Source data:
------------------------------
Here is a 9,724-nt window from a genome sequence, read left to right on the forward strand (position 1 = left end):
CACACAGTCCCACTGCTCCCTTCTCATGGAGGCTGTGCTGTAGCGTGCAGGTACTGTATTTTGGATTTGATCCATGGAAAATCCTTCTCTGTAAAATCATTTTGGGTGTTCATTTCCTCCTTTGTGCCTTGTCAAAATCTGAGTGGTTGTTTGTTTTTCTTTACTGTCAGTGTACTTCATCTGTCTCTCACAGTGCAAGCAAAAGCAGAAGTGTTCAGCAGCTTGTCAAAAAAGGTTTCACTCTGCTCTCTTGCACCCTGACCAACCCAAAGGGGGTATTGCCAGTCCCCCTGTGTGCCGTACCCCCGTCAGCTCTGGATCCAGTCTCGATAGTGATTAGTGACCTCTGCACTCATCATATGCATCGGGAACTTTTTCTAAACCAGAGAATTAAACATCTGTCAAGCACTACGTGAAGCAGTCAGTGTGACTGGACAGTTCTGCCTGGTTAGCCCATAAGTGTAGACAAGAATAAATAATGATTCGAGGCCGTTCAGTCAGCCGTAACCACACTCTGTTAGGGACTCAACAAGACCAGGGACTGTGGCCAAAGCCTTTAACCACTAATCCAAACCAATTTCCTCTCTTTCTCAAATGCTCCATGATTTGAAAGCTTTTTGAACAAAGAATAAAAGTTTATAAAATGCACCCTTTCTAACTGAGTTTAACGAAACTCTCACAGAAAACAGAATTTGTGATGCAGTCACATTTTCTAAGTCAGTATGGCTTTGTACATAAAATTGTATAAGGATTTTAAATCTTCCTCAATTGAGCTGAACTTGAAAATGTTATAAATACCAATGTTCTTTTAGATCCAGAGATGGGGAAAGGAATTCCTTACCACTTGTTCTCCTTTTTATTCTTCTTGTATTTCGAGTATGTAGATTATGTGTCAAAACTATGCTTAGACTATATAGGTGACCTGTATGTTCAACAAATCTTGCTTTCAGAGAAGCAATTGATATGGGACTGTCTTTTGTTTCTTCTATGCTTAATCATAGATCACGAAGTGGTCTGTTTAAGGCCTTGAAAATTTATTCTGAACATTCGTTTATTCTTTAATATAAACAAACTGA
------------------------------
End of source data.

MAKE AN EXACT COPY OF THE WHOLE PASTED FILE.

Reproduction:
Here is a 9,724-nt window from a genome sequence, read left to right on the forward strand (position 1 = left end):
CACACAGTCCCACTGCTCCCTTCTCATGGAGGCTGTGCTGTAGCGTGCAGGTACTGTATTTTGGATTTGATCCATGGAAAATCCTTCTCTGTAAAATCATTTTGGGTGTTCATTTCCTCCTTTGTGCCTTGTCAAAATCTGAGTGGTTGTTTGTTTTTCTTTACTGTCAGTGTACTTCATCTGTCTCTCACAGTGCAAGCAAAAGCAGAAGTGTTCAGCAGCTTGTCAAAAAAGGTTTCACTCTGCTCTCTTGCACCCTGACCAACCCAAAGGGGGTATTGCCAGTCCCCCTGTGTGCCGTACCCCCGTCAGCTCTGGATCCAGTCTCGATAGTGATTAGTGACCTCTGCACTCATCATATGCATCGGGAACTTTTTCTAAACCAGAGAATTAAACATCTGTCAAGCACTACGTGAAGCAGTCAGTGTGACTGGACAGTTCTGCCTGGTTAGCCCATAAGTGTAGACAAGAATAAATAATGATTCGAGGCCGTTCAGTCAGCCGTAACCACACTCTGTTAGGGACTCAACAAGACCAGGGACTGTGGCCAAAGCCTTTAACCACTAATCCAAACCAATTTCCTCTCTTTCTCAAATGCTCCATGATTTGAAAGCTTTTTGAACAAAGAATAAAAGTTTATAAAATGCACCCTTTCTAACTGAGTTTAACGAAACTCTCACAGAAAACAGAATTTGTGATGCAGTCACATTTTCTAAGTCAGTATGGCTTTGTACATAAAATTGTATAAGGATTTTAAATCTTCCTCAATTGAGCTGAACTTGAAAATGTTATAAATACCAATGTTCTTTTAGATCCAGAGATGGGGAAAGGAATTCCTTACCACTTGTTCTCCTTTTTATTCTTCTTGTATTTCGAGTATGTAGATTATGTGTCAAAACTATGCTTAGACTATATAGGTGACCTGTATGTTCAACAAATCTTGCTTTCAGAGAAGCAATTGATATGGGACTGTCTTTTGTTTCTTCTATGCTTAATCATAGATCACGAAGTGGTCTGTTTAAGGCCTTGAAAATTTATTCTGAACATTCGTTTATTCTTTAATATAAACAAACTGA